Fannie and Freddie Fact vs. Fiction: What Will the Wind-Down Do?

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Fannie Mae and Freddie Mac — just the companies’ names sound like characters out of a Brothers Grimm fable. But their financials from the last few years read like something from Stephen King. Here’s a look at what will and won’t happen in a Fannie/Freddie wind-down.

These private companies were strange, hybrid Government Sponsored Enterprises (GSEs), backed by the federal government. Their mission was always to foster homeownership, but over the last couple of decades, their methods evolved, so their primary activity became buying, packaging and reselling mortgages originated by private lenders, empowering those lenders to always have money on hand to lend. Both companies insured the loans they resold against default.

And because the federal government explicitly backed Fannie and Freddie, their loan packages — mortgage-backed securities — had the implicit guarantee of Uncle Sam (that means you and me).
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Problem was, when millions of those packaged-and-resold-by-Fannie-and-Freddie mortgages did the unthinkable and defaulted, they had to pay up. By default, that meant taxpayers had to pay up in the form of a federal 2008 conservatorship (read: bailout) to the tune of $150 billion and counting.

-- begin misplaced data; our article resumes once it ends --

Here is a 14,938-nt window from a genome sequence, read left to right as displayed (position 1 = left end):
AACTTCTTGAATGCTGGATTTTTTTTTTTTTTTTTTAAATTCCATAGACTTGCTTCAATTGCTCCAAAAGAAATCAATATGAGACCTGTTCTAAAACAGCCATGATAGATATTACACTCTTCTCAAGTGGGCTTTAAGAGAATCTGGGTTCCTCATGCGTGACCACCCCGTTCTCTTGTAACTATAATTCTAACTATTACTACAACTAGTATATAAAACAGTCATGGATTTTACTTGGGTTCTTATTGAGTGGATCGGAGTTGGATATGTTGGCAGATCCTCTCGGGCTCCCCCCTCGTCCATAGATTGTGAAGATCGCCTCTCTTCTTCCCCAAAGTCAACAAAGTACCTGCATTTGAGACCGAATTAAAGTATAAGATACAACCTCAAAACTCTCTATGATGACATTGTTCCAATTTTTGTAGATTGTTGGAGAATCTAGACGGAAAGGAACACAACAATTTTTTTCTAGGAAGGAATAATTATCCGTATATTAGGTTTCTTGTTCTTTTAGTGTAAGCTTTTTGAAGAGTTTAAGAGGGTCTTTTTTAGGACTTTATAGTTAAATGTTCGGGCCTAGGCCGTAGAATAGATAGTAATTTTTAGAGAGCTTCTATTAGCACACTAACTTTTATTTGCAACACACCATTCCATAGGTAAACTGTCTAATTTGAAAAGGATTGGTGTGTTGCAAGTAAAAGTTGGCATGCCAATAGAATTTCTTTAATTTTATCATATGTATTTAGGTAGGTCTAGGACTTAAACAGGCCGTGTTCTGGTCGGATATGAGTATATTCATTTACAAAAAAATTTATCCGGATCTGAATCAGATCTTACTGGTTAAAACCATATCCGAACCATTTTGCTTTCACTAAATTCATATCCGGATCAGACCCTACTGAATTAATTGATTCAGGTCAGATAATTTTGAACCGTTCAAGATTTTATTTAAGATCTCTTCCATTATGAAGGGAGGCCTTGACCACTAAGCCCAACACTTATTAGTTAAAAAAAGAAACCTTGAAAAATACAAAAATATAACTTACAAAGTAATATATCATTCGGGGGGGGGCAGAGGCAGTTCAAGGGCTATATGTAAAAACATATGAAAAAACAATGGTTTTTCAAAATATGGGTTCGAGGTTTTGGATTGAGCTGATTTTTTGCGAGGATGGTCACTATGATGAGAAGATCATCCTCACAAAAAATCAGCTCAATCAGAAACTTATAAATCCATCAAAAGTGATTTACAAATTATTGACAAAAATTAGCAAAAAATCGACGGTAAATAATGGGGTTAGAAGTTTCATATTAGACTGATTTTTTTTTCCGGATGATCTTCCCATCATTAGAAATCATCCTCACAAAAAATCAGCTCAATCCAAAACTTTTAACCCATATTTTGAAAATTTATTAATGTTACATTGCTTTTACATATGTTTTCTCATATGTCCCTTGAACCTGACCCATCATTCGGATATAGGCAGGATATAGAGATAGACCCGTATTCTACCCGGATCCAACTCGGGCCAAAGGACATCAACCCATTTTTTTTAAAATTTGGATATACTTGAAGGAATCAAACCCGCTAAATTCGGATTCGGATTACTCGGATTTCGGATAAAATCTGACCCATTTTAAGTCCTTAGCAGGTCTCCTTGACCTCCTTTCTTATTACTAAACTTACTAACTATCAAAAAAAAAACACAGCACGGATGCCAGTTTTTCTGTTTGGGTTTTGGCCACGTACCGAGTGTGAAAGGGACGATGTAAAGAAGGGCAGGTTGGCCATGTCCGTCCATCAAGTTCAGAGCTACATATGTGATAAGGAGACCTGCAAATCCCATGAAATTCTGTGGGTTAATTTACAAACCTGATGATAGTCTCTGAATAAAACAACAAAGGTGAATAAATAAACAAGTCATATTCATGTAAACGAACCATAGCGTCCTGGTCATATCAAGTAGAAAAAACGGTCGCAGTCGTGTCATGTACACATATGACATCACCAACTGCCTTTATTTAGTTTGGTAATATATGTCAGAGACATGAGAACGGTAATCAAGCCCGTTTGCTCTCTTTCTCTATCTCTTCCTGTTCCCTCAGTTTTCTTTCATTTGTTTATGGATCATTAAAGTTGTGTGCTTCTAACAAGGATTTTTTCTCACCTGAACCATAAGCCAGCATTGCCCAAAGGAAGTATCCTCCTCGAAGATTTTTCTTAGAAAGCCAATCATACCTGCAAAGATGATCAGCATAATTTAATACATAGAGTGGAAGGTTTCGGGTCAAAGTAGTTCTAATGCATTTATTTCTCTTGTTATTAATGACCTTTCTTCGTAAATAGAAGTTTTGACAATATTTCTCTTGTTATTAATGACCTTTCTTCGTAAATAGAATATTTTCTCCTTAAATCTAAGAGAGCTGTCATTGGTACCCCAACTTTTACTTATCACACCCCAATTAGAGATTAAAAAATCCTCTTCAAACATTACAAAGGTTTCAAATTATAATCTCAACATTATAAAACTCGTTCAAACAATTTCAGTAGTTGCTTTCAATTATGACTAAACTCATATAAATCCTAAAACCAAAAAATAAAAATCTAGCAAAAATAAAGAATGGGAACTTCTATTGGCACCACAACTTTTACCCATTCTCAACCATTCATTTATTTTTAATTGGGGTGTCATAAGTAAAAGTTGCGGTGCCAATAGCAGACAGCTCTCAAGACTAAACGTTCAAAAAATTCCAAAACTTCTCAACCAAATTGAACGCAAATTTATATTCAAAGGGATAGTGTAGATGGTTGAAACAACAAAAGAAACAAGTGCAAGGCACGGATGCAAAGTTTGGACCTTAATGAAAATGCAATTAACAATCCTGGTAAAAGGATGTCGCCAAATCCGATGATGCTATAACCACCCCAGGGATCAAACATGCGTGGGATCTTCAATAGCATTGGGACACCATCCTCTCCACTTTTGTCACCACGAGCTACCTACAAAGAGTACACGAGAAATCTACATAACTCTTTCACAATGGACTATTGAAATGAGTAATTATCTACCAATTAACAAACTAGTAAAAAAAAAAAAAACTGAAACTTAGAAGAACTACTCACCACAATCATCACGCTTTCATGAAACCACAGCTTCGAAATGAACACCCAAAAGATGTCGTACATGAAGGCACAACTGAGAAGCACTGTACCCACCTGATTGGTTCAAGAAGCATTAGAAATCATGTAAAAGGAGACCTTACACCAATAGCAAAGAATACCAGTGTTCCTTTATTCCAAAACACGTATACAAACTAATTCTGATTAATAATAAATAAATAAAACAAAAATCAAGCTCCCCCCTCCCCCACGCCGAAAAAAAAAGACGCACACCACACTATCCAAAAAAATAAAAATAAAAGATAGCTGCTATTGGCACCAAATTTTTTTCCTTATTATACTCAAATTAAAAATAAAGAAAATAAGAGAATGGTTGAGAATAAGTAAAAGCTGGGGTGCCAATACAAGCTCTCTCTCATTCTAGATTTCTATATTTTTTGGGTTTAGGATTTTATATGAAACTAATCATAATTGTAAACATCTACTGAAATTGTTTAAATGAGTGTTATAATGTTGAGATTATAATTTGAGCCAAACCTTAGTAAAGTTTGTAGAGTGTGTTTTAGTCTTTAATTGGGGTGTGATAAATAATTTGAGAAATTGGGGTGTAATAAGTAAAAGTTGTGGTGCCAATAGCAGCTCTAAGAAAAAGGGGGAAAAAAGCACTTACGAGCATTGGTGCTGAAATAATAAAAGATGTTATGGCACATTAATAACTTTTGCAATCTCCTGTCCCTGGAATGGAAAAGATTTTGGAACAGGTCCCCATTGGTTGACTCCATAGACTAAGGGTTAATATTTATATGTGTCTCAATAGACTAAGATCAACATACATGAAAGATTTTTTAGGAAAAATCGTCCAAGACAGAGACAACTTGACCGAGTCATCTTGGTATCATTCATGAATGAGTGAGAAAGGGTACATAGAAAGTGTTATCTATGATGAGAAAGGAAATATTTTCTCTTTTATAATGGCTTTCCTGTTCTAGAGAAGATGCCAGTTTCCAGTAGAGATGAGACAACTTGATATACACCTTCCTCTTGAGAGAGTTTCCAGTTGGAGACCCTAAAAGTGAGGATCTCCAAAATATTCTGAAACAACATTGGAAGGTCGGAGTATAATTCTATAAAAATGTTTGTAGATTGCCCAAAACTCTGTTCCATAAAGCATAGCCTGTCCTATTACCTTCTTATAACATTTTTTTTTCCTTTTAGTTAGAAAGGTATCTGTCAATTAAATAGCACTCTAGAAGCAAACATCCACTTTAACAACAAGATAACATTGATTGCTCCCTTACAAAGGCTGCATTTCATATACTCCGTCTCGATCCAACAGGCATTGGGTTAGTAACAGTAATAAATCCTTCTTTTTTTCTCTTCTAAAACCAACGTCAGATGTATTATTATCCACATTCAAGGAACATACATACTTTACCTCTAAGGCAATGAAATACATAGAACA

These days, virtually everyone agrees that the prognosis for Fannie and Freddie is terminal. In February, the Treasury Department formally recommended that the GSEs be wound down, i.e., put to rest, over the next 5 to 7 years. House Republicans responded with a bill objecting to euthanizing the companies so slowly. Even last month’s publication of Freddie Mac’s relatively positive Q1 financial report (in the black by $676 million) failed to renew anyone’s hope that the companies might survive — especially when considered alongside Fannie Mae’s $8.7 billion loss in the same three months (and with the government’s estimate that the bailout will run around $259 billion before it’s all said and done).

The highly likely prospect of a Fannie/Freddie wind-down has caused a veritable proliferation of urban legends — some true, others less so — about what will happen when the mortgage giants are gone. Usually, the more horrific scenarios are posited as an argument against the wind-down, even though staunch advocates of a wind-down see it as a bitter but necessary pill.
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Let’s take a look at what will and won’t happen for Fannie and Freddie.

Fiction: Minorities won’t be able to buy homes.
Fact: Higher down payment requirements could reduce the minority homeownership rate, but the increased market stability will serve these communities well.

Numerically speaking, it is possible, that Fannie and Freddie’s elimination might cause this to happen to at least a small degree. But chances are slim, especially given the prevailing proposal to replace the GSEs with a larger number of similar companies specifically to ensure that access to homeownership is preserved. But, even if this fiction were fact, rather than it creating a knee-jerk reaction against Fannie and Freddie’s elimination, there are a number of other hyper-linked concerns that it should pop open.